MFA produces new booklet to help gay men who have tested HIV negative to stay HIV negative
You pluck up the courage to go for an HIV test. The result comes back and it is good news – you’re HIV negative; you haven’t been infected with HIV. You might think that that’s the happy ending, but for many gay men it isn’t. A number of recent studies have shown that the majority of gay men who are diagnosed with HIV have had a previous negative test result and then became infected with HIV later.
“It’s a sad story, but a familiar one,” said Matthew Hodson of GMFA. “I think that lots of men when they test negative think that they will always have safer sex from then on, but then find that it’s not always easy. Getting a negative test result can give you the opportunity to think about your behaviour, why you felt you needed to test in the first place and what you can do stay safer in future, but without support a negative test can actually increase the chances of sexual risk taking.”
To help gay men who test negative to stay negative, GMFA have just produced a new booklet called ‘Tested Negative?’ This booklet provides both information and exercises that help men to take control of the sex that they have, and avoid the sex that is more risky than they want. The booklet is now available to gay men in some gay bars and is being distributed by health trainers on the scene and through GUM testing services in London. It can also be downloaded free of charge from GMFA’s website at Booklets for gay men in London.
Partly due to improvements in treatment for HIV, the uptake of HIV testing has increased dramatically in recent years. In 2003, just over 30,000 HIV tests were offered to gay men in the UK. By 2006, more than 41,000 HIV tests were being offered and the proportion of men getting tested had also increased. In London, 80% of tests offered are now being accepted by gay men.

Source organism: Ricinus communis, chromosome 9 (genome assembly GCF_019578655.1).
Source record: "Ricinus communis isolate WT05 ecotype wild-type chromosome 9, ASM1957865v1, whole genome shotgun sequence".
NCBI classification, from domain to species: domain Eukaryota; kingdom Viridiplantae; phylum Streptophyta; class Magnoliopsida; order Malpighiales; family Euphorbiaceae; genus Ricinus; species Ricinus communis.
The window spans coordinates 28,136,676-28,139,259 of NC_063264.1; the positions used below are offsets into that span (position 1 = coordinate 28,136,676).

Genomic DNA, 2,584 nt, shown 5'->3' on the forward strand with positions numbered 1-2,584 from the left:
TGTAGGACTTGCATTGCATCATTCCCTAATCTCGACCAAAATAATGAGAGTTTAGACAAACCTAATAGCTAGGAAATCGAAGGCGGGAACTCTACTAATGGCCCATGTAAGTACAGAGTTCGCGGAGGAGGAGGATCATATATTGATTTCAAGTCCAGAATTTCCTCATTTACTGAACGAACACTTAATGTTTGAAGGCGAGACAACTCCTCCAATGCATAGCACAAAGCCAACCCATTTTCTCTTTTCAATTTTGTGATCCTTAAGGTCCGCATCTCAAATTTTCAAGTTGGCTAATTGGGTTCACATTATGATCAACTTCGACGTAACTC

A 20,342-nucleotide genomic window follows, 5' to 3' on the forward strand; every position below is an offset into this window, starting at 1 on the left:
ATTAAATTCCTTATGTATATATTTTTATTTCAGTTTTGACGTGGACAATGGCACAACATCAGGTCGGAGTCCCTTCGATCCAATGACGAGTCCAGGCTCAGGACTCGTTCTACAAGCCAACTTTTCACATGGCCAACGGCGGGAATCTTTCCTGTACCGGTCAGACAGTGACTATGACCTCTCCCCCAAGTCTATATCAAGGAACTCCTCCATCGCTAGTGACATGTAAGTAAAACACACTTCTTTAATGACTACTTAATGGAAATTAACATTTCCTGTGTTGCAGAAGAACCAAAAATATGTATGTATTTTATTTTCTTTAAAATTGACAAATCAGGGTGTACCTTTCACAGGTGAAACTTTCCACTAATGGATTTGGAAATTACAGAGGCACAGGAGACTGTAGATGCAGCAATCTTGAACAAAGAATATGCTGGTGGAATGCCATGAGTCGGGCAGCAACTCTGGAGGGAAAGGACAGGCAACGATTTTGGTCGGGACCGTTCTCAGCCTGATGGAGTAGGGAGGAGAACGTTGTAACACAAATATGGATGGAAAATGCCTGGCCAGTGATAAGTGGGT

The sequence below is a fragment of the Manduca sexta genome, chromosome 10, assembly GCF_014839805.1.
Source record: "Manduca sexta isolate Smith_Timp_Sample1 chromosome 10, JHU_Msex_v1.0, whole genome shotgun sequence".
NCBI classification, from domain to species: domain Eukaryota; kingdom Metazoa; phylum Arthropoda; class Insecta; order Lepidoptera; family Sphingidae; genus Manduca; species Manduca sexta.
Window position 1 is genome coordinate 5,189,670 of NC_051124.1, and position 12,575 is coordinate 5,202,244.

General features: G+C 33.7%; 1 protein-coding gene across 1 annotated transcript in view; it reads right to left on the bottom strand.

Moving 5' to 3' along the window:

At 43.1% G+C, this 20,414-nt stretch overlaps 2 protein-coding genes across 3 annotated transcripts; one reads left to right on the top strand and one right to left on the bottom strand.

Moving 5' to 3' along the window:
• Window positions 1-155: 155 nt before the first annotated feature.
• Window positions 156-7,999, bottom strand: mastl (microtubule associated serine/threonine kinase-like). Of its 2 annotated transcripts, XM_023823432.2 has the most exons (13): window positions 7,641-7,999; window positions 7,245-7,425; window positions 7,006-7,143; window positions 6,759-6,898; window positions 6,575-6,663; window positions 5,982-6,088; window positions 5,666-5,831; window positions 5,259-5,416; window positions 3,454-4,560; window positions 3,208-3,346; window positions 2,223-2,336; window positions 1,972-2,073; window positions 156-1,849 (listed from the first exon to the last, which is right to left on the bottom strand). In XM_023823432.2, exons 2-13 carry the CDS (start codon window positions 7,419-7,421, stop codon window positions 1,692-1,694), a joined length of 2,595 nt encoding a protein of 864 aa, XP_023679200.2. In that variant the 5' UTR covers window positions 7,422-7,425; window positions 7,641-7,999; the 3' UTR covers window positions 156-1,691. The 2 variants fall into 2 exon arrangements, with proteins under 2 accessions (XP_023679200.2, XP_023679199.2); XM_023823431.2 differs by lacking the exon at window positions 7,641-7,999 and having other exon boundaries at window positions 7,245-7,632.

While the numbers of tests have increased, most clinics only have limited time and resources to provide those with a negative HIV test result with safer sex information. Studies over the years found that men who tested negative repeatedly were more likely to have unprotected sex. In a recent study, researchers for the Health Protection Agency found that negative HIV tests could contribute to a belief that some risky behaviours were actually safe enough and so lead to continued or increased risk behaviour. They also found that a negative HIV test “imbued men with a sense of immunity from HIV”.
The ‘Tested Negative’ booklet includes information on HIV tests, HIV risk and what to do if it all goes wrong, as well as exercises that can help men to make the changes they need to keep themselves safe. The booklet is designed so that readers can pick and choose the information and exercises that they need.
“Even though the medical treatment of HIV has greatly improved the life expectancy for people who are infected, HIV is still a very serious and incurable medical condition,” said Matthew Hodson. “Everything that we can do to support men to stay HIV negative is valuable, both for the individuals concerned and for the wider gay community. By reading this book and trying out some of the exercises you’re making a commitment to keep your negative HIV status forever.”
‘Tested Negative’ was written by GMFA staff and volunteers, working with clinic staff in sexual health services throughout London, including St Mary’s, Bart’s, Royal Free and Chelsea and Westminster.
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